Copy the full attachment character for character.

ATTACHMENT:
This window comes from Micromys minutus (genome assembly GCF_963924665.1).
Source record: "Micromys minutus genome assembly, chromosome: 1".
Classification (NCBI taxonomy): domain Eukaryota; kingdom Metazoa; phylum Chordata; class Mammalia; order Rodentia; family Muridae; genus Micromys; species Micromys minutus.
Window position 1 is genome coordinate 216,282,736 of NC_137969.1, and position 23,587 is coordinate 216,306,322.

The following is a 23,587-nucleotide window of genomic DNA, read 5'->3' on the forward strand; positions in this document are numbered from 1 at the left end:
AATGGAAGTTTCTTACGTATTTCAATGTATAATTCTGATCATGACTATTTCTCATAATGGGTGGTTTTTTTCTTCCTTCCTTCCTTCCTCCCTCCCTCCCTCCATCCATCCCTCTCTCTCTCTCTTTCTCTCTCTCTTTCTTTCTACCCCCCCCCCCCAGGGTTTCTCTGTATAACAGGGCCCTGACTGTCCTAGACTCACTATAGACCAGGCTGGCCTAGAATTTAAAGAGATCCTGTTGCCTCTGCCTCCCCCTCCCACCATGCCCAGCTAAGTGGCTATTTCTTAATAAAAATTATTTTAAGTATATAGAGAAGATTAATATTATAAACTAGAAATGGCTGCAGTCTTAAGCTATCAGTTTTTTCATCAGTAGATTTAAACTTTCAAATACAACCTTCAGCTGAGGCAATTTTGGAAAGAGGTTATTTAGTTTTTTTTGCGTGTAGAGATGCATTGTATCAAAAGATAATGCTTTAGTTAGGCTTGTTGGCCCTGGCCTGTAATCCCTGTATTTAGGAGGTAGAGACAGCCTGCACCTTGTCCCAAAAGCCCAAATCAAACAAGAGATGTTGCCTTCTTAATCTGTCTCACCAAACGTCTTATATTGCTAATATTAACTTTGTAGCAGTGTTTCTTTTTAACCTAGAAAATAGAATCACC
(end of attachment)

This window comes from Micromys minutus (genome assembly GCF_963924665.1).
Source record: "Micromys minutus genome assembly, chromosome: 1".
Classification (NCBI taxonomy): domain Eukaryota; kingdom Metazoa; phylum Chordata; class Mammalia; order Rodentia; family Muridae; genus Micromys; species Micromys minutus.
Window position 1 is genome coordinate 216,282,736 of NC_137969.1, and position 23,587 is coordinate 216,306,322.

The following is a 23,587-nucleotide window of genomic DNA, read 5'->3' on the forward strand; positions in this document are numbered from 1 at the left end:
AATGGAAGTTTCTTACGTATTTCAATGTATAATTCTGATCATGACTATTTCTCATAATGGGTGGTTTTTTTCTTCCTTCCTTCCTTCCTCCCTCCCTCCCTCCATCCATCCCTCTCTCTCTCTCTTTCTCTCTCTCTTTCTTTCTACCCCCCCCCCCCAGGGTTTCTCTGTATAACAGGGCCCTGACTGTCCTAGACTCACTATAGACCAGGCTGGCCTAGAATTTAAAGAGATCCTGTTGCCTCTGCCTCCCCCTCCCACCATGCCCAGCTAAGTGGCTATTTCTTAATAAAAATTATTTTAAGTATATAGAGAAGATTAATATTATAAACTAGAAATGGCTGCAGTCTTAAGCTATCAGTTTTTTCATCAGTAGATTTAAACTTTCAAATACAACCTTCAGCTGAGGCAATTTTGGAAAGAGGTTATTTAGTTTTTTTTGCGTGTAGAGATGCATTGTATCAAAAGATAATGCTTTAGTTAGGCTTGTTGGCCCTGGCCTGTAATCCCTGTATTTAGGAGGTAGAGACAGCCTGCACCTTGTCCCAAAAGCCCAAATCAAACAAGAGATGTTGCCTTCTTAATCTGTCTCACCAAACGTCTTATATTGCTAATATTAACTTTGTAGCAGTGTTTCTTTTTAACCTAGAAAATAGAATCACC